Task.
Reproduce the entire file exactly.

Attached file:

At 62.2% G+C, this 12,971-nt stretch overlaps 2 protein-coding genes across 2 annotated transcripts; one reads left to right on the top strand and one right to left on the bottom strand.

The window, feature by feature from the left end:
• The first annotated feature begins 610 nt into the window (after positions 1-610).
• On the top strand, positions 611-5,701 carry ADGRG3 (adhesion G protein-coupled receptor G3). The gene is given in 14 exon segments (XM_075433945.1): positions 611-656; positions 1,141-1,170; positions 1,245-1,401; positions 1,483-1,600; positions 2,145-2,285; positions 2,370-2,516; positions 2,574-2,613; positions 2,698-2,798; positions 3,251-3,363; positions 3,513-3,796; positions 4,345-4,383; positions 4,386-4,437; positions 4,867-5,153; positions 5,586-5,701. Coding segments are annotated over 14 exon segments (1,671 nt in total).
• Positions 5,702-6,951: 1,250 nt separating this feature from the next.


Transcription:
At 62.2% G+C, this 12,971-nt stretch overlaps 2 protein-coding genes across 2 annotated transcripts; one reads left to right on the top strand and one right to left on the bottom strand.

The window, feature by feature from the left end:
• The first annotated feature begins 610 nt into the window (after positions 1-610).
• On the top strand, positions 611-5,701 carry ADGRG3 (adhesion G protein-coupled receptor G3). The gene is given in 14 exon segments (XM_075433945.1): positions 611-656; positions 1,141-1,170; positions 1,245-1,401; positions 1,483-1,600; positions 2,145-2,285; positions 2,370-2,516; positions 2,574-2,613; positions 2,698-2,798; positions 3,251-3,363; positions 3,513-3,796; positions 4,345-4,383; positions 4,386-4,437; positions 4,867-5,153; positions 5,586-5,701. Coding segments are annotated over 14 exon segments (1,671 nt in total).
• Positions 5,702-6,951: 1,250 nt separating this feature from the next.